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Mobile gaming growth slows

Flurry Analytics finds game sessions grew 30% last year, the least of any major mobile category

The growth of mobile gaming may be tapering off. According to a blog post from Flurry Analytics president and CEO Simon Khalaf, gaming saw the least growth of any major category on mobile devices last year.

The firm found overall app usage (defined as a user launching an app) was up 76 percent last year, while the number of mobile game sessions recorded was only up 30 percent. In 2013, game sessions had grown 61 percent year-over-year.

Khalaf noted that another segment that had previously driven mobile growth--music, media, and entertainment--suffered a similar slowdown. That segment grew 33 percent in 2014, compared to 79 percent growth the year before.

"This double-digit growth is impressive in any context, but we are witnessing a shift where the growth in mobile has moved from apps for entertainment to apps that help us accomplish our daily tasks," Khalaf said.

Lifestyle and shopping apps saw the largest spike in 2014, with user sessions growing 174 percent year-over-year. Utilities and productivity apps were next with 121 percent growth, followed by messaging and social apps (103 percent), health and fitness apps (89 percent), and travel apps (89 percent). In all, Flurry recorded 2.079 trillion mobile app sessions over the course of 2014.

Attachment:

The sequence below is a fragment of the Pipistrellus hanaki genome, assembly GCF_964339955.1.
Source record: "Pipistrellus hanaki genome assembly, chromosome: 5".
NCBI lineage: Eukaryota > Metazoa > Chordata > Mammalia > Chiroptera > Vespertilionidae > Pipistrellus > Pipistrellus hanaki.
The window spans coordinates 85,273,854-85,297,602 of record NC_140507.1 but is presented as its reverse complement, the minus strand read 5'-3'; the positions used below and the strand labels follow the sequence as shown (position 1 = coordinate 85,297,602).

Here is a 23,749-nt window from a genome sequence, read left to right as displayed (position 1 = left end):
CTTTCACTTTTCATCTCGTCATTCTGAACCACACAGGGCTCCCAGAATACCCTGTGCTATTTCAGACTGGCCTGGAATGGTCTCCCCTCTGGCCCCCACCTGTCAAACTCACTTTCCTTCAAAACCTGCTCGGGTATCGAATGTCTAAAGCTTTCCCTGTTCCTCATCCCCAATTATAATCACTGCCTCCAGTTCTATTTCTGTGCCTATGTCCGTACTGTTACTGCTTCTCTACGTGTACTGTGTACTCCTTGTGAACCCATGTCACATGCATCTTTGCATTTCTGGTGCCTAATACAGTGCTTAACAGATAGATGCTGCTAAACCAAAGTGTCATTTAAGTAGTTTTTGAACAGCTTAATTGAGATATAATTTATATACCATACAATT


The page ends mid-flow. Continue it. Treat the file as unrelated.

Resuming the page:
"We've witnessed another explosive year of growth in mobile and have entered a new phase of the mobile revolution where we get down to business," Khalaf said. "We can't wait to see what 2015 brings."

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Latest comments (1)

Paul Johnson Managing Director / Lead code monkey, Rubicon Development2 years ago
But don't fall for the economist snow job that slowing growth means moving in a backward direction though.

"It's getting bigger less quickly" is nothing to panic about. When a glass is full, its growth is zero. But what you have then is a full glass, when the goal was to fill it. Result.

Personally I'm shocked that it's still growing at 30%. Walk the length of the train next time you're on one and you'll be forgiven for not thinking it's completely saturated already.
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